I cannot keep quiet any longer and pretend as if nothing is happening in the face of  the grave situation that our countrymen in the south face on daily basis. These photos speak for themselves. I will not bludgeon your head with these photos, but I hope they will jost your awareness a little and help you reflect with me about the plight of these people. I am merely sharing my pictures so that their suffering will not go unnoticed [..] Our political leaders are so busy or so blinded by other things that they cannot feel the message in the eyes of these children, seeking help. 

In China, Online Game Has To Comply With Laws in Real Life

Ministry of Culture's Online Game Content Censorship Workflow. Via China Digital Times.

Ministry of Culture's Online Game Content Censorship Workflow. Via China Digital Times.

An online game designer, Xu Youzhen revealed in his Weibo that the Chinese authorities require that childbearing in his company's video games comply with family planning. The guideline was issued by Internet Culture Office, Bureau of Culture Markets in their powerpoint explanation of “Ministry of Culture's Online Game Content Censorship Workflow” in 2010.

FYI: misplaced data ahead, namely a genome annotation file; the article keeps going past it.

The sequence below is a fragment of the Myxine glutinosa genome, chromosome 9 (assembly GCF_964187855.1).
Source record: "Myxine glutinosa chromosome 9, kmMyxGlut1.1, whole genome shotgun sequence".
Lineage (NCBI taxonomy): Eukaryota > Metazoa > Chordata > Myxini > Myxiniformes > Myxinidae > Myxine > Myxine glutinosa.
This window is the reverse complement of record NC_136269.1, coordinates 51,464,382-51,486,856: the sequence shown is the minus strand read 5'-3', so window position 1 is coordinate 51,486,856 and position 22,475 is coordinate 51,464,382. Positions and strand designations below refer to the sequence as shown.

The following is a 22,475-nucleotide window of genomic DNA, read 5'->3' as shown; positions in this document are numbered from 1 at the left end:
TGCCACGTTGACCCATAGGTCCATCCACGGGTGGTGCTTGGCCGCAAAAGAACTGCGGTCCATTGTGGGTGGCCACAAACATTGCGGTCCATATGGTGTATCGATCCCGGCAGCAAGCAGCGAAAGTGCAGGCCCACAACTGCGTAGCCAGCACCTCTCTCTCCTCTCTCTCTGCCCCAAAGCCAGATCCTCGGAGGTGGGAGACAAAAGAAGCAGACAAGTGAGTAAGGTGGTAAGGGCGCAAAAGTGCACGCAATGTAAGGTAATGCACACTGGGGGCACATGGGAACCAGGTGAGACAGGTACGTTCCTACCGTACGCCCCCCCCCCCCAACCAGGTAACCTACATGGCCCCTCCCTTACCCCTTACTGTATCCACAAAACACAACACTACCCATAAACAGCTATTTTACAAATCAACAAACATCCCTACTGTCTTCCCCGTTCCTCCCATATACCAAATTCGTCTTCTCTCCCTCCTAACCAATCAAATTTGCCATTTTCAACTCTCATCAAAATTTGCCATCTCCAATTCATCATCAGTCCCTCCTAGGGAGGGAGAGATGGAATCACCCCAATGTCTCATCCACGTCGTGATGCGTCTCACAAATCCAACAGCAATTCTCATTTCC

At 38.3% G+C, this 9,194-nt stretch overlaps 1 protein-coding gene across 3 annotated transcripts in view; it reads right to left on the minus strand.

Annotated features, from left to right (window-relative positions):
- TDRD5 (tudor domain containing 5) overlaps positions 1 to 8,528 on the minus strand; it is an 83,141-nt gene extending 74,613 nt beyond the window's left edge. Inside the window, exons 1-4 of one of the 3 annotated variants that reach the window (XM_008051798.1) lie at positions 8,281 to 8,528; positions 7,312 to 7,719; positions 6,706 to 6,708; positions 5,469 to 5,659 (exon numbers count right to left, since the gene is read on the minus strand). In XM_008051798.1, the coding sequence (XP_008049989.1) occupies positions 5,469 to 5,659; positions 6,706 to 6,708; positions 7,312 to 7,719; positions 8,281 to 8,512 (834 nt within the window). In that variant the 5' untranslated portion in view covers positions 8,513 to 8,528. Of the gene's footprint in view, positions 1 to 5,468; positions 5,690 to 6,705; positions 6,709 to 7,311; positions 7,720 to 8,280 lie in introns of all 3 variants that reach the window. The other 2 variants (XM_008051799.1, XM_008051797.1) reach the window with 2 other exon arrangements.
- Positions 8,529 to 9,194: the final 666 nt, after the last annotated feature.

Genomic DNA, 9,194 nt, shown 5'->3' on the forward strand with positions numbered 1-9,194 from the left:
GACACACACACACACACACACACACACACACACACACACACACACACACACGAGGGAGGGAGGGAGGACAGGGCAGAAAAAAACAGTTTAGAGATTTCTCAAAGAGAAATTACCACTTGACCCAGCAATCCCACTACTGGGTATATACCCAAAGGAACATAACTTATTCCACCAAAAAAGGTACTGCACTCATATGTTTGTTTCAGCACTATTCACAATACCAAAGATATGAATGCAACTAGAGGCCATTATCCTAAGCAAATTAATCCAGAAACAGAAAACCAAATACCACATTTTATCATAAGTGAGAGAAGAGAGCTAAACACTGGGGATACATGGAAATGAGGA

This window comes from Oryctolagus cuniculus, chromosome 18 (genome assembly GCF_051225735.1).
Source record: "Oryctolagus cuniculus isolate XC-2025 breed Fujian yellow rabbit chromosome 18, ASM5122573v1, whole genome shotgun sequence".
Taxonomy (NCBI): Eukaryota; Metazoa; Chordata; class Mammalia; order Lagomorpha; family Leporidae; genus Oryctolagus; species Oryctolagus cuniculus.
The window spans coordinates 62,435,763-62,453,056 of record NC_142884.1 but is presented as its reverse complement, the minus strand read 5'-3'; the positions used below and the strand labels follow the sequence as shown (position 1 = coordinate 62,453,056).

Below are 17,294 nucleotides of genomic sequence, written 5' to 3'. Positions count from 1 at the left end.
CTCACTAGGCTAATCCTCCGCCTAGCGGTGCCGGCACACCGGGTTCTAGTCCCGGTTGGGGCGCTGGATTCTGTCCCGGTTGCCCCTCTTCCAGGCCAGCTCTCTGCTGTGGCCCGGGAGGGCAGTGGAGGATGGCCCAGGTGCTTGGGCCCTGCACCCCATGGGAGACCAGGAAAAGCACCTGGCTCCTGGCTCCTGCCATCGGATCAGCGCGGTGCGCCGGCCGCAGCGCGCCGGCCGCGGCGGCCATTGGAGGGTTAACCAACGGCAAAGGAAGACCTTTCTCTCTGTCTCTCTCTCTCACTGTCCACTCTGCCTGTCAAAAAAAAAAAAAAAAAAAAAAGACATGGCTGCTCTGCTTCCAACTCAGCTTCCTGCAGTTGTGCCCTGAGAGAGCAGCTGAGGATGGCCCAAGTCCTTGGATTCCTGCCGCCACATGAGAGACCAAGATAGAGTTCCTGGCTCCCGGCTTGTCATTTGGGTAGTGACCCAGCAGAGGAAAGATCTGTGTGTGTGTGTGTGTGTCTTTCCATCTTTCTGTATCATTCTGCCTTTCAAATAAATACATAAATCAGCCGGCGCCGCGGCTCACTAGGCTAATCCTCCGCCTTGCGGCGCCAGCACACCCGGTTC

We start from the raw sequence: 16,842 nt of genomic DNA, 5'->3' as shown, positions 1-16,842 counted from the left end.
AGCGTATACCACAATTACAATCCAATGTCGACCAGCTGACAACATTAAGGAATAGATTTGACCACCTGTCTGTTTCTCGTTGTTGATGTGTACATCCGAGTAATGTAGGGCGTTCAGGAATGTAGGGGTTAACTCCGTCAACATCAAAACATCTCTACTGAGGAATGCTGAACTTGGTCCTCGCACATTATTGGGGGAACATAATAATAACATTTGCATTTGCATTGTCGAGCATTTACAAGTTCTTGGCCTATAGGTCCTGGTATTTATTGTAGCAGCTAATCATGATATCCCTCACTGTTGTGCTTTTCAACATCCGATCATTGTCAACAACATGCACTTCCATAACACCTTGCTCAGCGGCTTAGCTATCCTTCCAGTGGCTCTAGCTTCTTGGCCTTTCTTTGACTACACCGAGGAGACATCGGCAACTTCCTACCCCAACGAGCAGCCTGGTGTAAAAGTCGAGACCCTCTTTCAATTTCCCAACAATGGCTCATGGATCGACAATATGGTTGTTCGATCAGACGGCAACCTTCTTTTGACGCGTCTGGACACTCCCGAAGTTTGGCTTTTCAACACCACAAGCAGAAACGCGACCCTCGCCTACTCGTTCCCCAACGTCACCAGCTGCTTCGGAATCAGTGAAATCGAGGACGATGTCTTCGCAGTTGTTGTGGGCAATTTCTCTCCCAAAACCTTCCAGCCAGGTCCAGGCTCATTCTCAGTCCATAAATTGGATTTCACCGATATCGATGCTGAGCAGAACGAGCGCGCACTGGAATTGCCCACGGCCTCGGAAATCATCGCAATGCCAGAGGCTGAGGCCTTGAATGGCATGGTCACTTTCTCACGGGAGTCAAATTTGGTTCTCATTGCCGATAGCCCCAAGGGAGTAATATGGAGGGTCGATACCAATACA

In addition to family planning law, the guideline also instructs game designer not to include content that violates animal protection laws and marriage laws.

China Digital Times picks up the story and translates some netizens’ reaction to the guideline.

Can Ugandan President Rule Guinea on a Loan for 10 Years?

Guinean born and Italian citizen Abdoulaye Bah asks Ugandan blogger Prudence Nyamishana if Uganda can give Guinea their president, Yoweri Museveni, for only 10 years:

“You can have him for as long as you want.” I replied.

This was a conversation I had with Abdoulaye Bah my 72-year-old friend from Guinea during his visit to Uganda.

He was dead serious when he requested for President Museveni of Uganda for only 10 years. He is convinced that if Museveni became president of Guinea for 10 years, he would create a fundamental change. Who am I to argue against Adbdoulaye’s case?

This Guinean born and Italian citizen, former UN staff, retired journalist and current Global Voices contributor, first visited Uganda in 1975 and he says that a lot has changed. When he came with his wife, they stayed at the Sheraton hotel a place that was then reserved for only civil servants. Load shedding in the city was the order of the day.

Open Letter to 60 Minutes Regarding Its Reporting on Africa

Scholars, writers, journalists and researchers write an open letter to 60 Minutes producer about the misrepresentation of Africa by the Tv program:

Dear Jeff Fager, Executive Producer of CBS 60 Minutes,

We, the undersigned, are writing to express our grave concern about the frequent and recurring misrepresentation of the African continent by 60 Minutes.

In a series of recent segments from the continent, 60 Minutes has managed, quite extraordinarily, to render people of black African ancestry voiceless and all but invisible.